Under the Volcano, Life Goes On
TURRIALBA – Lil Castro grew worried when she first heard the volcano she lives beneath rumbling. She began to back the car into the driveway to face the road in case the need for urgent evacuation arose. Her family prepared emergency kits to take with them. But now, two years later, her family’s car is facing the house and her husband and daughter aren’t concerned with being prepared to run at a moment’s notice.
“At first, we were scared, but we got used to it,” she said. “We are aware of the volcano, but we can’t worry about it every day.”
Five years ago, Lil and her family inherited a farm from her grandmother in this quiet mountain town near the top of Costa Rica’s Caribbean slope. Like many in the community, they nurture cows and produce cheese.
For longtime residents here, the fact that Volcán Turrialba is one of Costa Rica’s eight active volcanoes has been pushed mostly to the back of their minds.
For many years cows grazed in the green pastures on the mountain’s slope, and lush, healthy trees climbed eagerly to the crater’s brim, providing fodder for the area’s roaming livestock.
But recently, those flourishing green fields and bushy forests have dwindled into a dry, tan and ashy landscape of scorched treetops and withered undergrowth.
During a visit to the volcano near the end of August, researchers from the NationalUniversity’s Volcanological and Seismological Observatory of Costa Rica (OVSICORI) noticed new crevices that had opened as wide as 12 centimeters and extended up to one kilometer northwest of the volcano’s active crater.
These new cracks have been emitting sulfur and sediment, which have soared up to 300 meters into the sky. The wind, which blows from east to west here, has carried the gasses and ash through the trees on the volcano’s north side, turning 90 percent of the greenery to a pasty shade of yellow and white, and killing vegetation essential for the area’s livestock.
Sixty-year-old Marco Tulio Gamboa, who has lived in Turrialba his entire life, said he has never seen such a drastic change in the area’s scenery.
“This is a first,” he said, looking up at a mountain covered in snow-white trees. “All of this used to be green. We are worried, very worried.”
Gamboa owns 84 cows on a farm near the foot of the volcano. He recently noticed that some of his cows were getting sick and losing weight, changes he attributes to the sulfur in the air and the lack of healthy grass for the animals to eat.
Since June, he has noticed a 25 percent drop in the amount of milk his herd produces. Gamboa’s neighbors up the hillside, who live closer to the crater, have seen a 50 percent drop in milk production this year.
And in the midst of tough economic times, some farmers have resorted to selling their cows for around ¢500,000 ($853) each. Castro’s situation is not quite as dire.
None of her cows have fallen horribly ill, but she has noticed that the spring from which her animals drink has been drying up lately.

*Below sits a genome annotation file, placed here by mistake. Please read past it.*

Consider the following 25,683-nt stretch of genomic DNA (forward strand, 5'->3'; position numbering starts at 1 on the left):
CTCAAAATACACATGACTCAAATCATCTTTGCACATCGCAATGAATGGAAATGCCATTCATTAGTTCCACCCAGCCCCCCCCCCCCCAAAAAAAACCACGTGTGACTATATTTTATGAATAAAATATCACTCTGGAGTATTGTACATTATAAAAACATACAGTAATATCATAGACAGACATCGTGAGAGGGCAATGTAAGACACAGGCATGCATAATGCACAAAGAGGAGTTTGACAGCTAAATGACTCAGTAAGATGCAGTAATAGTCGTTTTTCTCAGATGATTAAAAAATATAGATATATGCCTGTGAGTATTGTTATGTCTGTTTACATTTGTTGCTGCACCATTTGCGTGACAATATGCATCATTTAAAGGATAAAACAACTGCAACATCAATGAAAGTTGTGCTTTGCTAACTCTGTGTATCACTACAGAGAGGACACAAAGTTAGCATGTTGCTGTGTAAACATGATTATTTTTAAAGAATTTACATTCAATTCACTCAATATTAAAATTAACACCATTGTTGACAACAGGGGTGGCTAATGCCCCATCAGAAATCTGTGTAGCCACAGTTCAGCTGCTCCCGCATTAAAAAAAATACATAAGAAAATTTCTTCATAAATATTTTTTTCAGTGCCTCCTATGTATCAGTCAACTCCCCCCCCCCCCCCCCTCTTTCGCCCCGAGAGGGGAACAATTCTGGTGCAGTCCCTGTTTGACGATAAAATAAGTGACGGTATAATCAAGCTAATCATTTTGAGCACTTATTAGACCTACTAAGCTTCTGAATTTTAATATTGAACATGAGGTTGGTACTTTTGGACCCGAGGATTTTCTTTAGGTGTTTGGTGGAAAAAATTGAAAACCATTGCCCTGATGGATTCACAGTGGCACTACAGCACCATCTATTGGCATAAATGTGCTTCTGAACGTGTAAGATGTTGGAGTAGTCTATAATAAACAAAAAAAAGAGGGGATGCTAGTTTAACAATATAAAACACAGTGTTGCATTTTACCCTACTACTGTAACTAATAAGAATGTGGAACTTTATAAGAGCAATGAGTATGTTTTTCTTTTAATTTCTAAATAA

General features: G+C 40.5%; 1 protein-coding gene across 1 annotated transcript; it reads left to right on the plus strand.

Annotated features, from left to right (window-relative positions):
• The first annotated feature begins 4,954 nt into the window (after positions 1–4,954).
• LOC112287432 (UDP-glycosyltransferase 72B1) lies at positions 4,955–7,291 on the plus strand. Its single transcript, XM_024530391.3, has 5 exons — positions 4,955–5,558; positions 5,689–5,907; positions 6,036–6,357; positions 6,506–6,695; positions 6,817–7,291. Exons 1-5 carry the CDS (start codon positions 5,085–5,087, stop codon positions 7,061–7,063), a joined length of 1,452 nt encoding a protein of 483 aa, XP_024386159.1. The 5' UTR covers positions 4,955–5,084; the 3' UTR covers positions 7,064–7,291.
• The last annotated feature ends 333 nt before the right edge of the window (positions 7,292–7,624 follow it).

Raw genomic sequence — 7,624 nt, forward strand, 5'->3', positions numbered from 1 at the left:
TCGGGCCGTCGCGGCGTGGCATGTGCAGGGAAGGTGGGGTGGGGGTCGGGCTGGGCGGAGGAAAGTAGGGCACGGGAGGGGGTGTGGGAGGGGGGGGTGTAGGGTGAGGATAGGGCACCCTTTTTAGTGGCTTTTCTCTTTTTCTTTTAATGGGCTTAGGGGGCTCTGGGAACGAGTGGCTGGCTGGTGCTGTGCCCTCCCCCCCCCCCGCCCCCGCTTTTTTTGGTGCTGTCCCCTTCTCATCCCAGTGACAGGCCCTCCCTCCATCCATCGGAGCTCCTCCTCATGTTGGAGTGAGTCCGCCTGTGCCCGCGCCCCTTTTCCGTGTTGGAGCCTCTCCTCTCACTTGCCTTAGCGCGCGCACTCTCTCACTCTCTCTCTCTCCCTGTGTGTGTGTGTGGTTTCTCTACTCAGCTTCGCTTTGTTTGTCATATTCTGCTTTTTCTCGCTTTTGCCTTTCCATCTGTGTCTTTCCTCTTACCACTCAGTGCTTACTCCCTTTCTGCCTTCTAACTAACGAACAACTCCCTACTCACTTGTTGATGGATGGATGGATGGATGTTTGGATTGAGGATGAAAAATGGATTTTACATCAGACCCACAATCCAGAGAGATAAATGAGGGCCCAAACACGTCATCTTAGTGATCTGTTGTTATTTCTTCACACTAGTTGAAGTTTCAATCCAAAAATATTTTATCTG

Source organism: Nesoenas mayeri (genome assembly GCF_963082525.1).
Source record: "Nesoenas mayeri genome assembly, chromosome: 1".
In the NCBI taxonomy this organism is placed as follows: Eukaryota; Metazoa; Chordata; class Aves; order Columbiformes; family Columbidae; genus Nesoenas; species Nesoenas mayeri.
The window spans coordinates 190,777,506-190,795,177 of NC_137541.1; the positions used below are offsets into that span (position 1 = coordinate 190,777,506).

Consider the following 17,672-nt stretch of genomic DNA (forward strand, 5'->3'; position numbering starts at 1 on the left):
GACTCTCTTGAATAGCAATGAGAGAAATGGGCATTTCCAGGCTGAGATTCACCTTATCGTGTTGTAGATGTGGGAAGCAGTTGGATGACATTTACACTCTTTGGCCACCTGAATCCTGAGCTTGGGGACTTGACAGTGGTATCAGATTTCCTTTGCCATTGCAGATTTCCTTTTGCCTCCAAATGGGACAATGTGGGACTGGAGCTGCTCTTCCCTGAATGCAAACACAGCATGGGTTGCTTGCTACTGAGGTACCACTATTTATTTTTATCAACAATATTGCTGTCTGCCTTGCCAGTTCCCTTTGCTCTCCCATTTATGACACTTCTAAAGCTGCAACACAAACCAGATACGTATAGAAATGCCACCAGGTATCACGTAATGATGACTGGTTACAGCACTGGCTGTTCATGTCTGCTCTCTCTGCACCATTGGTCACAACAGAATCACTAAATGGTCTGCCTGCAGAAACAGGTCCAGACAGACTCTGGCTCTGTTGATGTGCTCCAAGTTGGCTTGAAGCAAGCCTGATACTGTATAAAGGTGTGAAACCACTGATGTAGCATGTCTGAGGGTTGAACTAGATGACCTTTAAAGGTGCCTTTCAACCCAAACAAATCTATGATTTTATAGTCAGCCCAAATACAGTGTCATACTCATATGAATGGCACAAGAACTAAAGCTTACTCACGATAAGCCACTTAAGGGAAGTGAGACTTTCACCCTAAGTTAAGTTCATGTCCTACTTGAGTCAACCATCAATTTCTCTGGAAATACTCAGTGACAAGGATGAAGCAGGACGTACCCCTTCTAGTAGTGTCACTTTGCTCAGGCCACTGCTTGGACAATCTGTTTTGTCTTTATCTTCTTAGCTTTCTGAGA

In a simulation exercise on Sept. 26, officials from the World Society for the Protection of Animals (WSPA) helped prepare cattle ranchers for what some call an inevitable eruption.
During a series of four training exercises, WSPA members explained how to clean animals’ eyes, evacuate animals and people from collapsed barns and rescue them from crevices and riverbeds.
“Animals here are already experiencing negative side effects because of food losses,” said Juan Carlos Murillo, WSPA’s coordinator of disaster management for the Americas.
“Animals are life in this town. They are what we depend on. It’s a very real possibility that they will have to evacuate, and people need to know how to manage it.”
Although precise numbers are hard to come by, WSPA said it believes natural disasters account for a “significant loss” of animals that are “fundamental” for the world’s population, adding that some one billion people worldwide depend on animals for their economic well-being.
In Saturday’s operation, WSPA worked with local Red Cross and police teams and the National Emergency Commission (CNE) to establish a command post and communication center.
While the CNE has not ordered any mandatory evacuations for the area, some families who live on the mountainside have voluntarily left their homes, leaving some of their cattle behind.
Reinaldo Carballo, a CNE spokesman, said the commission has been preparing Turrialba for an evacuation since the volcano started showing increased signs of active behavior two years ago. The commission has implemented zoning plans denoting areas where residents can’t build or live, and it has established evacuation routes.
And while Tulio appreciates the pointers from all the groups, at the end of the day, he realizes that being a cow farmer in Turrialba can sometimes come with more risks than rewards.
“It’s just a part of the life here now,” he said. “We didn’t used to have to worry about that volcano. We had other worries, like weather, bad roads, floods, keeping the cows healthy. There a lot of risks out here, and now there is one more.”
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